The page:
WATCH ABOVE: Province to legislate striking high school teachers back to work, but some students feel the legislation is too little too late. Lama Nicolas explains.
TORONTO – It will be several days before 70,000 Ontario high school students can return to class after the New Democrats delayed Monday the passage of new legislation that would force striking teachers back to work.
The Liberal government tabled back-to-work legislation after an arm of the Ontario Labour Relations Board advised the province that the school year was in jeopardy for students in three boards where teachers have been on strike for up to five weeks.
Failure to win unanimous consent to get the bill passed on Monday means it will be pushed back several days, and Friday is the earliest students in the Sudbury-area Rainbow District, Peel Region and Durham Region could return to class.
Students could have been back in class Tuesday with all-party support, and Premier Kathleen Wynne said she was “disappointed” the NDP would stall the legislation’s passage.
“I don’t actually understand where the philosophical problem is here, because they know that these kids are at risk and they also know that there is ample opportunity for us to continue to try and get a deal,” she said.
Education Minister Liz Sandals said the government respects the collective bargaining process, but it’s important to get kids back to class to complete their school year, which she does not expect to be extended beyond June 30.
WATCH: How soon will Ontario high school students be back in school?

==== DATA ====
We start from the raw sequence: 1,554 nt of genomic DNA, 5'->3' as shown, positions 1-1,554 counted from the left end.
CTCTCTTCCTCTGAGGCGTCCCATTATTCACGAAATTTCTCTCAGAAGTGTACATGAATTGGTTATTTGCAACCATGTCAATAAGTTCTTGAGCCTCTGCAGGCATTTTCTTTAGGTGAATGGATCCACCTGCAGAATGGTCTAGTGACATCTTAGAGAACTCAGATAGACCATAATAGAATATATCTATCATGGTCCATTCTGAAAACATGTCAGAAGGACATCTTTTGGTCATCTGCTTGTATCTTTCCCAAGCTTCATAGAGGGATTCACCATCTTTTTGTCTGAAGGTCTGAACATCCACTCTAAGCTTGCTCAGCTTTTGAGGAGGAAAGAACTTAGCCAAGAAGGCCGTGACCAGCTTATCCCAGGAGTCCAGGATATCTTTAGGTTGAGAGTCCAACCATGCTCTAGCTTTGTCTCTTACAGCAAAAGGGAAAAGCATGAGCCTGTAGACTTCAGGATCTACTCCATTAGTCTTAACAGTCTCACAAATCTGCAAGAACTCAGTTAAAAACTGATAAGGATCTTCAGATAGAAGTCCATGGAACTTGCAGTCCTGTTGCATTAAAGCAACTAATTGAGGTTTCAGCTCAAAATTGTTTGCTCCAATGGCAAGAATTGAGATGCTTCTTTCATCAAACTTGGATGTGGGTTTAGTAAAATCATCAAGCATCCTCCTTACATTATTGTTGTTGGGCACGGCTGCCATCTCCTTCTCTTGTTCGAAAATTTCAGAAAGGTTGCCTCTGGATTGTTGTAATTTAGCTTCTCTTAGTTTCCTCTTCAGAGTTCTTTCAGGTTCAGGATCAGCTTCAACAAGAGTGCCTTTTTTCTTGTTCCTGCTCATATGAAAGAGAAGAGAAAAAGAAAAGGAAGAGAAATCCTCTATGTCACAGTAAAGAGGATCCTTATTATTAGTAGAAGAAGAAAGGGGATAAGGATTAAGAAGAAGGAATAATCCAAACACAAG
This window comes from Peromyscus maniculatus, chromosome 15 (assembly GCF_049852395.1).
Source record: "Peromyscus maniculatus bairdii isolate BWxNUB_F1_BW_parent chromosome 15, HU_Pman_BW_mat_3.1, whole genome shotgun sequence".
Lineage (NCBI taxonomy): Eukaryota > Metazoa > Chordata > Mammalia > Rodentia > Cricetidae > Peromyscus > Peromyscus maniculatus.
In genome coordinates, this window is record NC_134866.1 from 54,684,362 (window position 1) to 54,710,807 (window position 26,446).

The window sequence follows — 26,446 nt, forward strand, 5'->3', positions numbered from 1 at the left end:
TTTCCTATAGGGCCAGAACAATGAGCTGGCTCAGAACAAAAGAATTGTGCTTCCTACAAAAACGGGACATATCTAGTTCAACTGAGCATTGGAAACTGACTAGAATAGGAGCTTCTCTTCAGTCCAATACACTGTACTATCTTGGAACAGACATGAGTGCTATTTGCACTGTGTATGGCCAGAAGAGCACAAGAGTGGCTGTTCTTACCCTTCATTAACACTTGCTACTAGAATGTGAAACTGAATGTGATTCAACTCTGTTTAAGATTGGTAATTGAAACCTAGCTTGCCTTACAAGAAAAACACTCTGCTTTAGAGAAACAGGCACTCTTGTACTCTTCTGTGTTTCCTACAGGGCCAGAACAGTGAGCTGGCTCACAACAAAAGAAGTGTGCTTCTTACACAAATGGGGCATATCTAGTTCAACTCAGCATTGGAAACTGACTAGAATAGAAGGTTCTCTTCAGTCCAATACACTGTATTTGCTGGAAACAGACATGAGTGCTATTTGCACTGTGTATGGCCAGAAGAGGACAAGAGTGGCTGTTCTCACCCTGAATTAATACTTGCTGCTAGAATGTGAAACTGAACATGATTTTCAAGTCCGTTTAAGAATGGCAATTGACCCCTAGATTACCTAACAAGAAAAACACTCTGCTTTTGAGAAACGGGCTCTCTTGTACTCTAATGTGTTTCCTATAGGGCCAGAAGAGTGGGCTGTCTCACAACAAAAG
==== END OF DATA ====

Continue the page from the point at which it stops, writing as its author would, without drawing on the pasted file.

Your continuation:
The Progressive Conservatives quickly voiced support for getting high school students back to class. In a statement released shortly after Sandals’ announcement, leader Patrick Brown said the party “will be supporting the quick passage of the proposed back-to-work legislation.”
Brown said the party will support the legislation “reluctantly,” pointing to the Liberals’ “failed bargaining process” and “fundamental flaws in Bill 122 that have led to the current situation.”
The OSSTF said it was “extremely disappointed” with the legislation.
“Nothing positive can ever come out of a legislated curtailment of a union’s fundamental right to bargain freely and to withdraw services when necessary,” said OSSTF president Paul Elliott. “This government created the current bargaining process, and we have made every effort to make it work.”
Elliott called the move “political cover for a government that has no real commitment to the bargaining process.”
Despite talks of a province wide high school teachers’ strike, Sandals said the currently legislation would make the three school boards immune to further action this school year.
“In those three boards, the ERC has already ruled the school year in jeopardy,” she said. “In those boards, there will not be any further strikes for those students in the school year.”
Durham Region student Cameron Penn said he has a hard time seeing the point in returning to class with so little time left.
“Why has it taken this long? Why do it now, you could have done it back at the beginning,” said Penn. “So it seems like this was all a big waste of time.”
Penn said a lot of students are angry, and feel the government has not been paying attention to them.
“It’s kind of been tough because we haven’t really been given any answers, we’ve really been stuck in the dark. And now, all of a sudden this crazy news that ‘hey, we might be going back to school soon.’ At this point it’s too little, too late.”
Grade 12 student Heather Benassa said the legislation will give students just three weeks in class; two to cram in what they’ve missed, and one week to prepare for final exams.
“I really hope they don’t expect us to come back with knowledge that we have missed and expect us to do a bunch of tests and assignments,” said Benassa.
The Ontario Secondary School Teachers Federation said Saturday that two days of talks with a mediator failed to make any progress, and talks were at an impasse.
With files from The Canadian Press, Lama Nicolas and Tania Kohut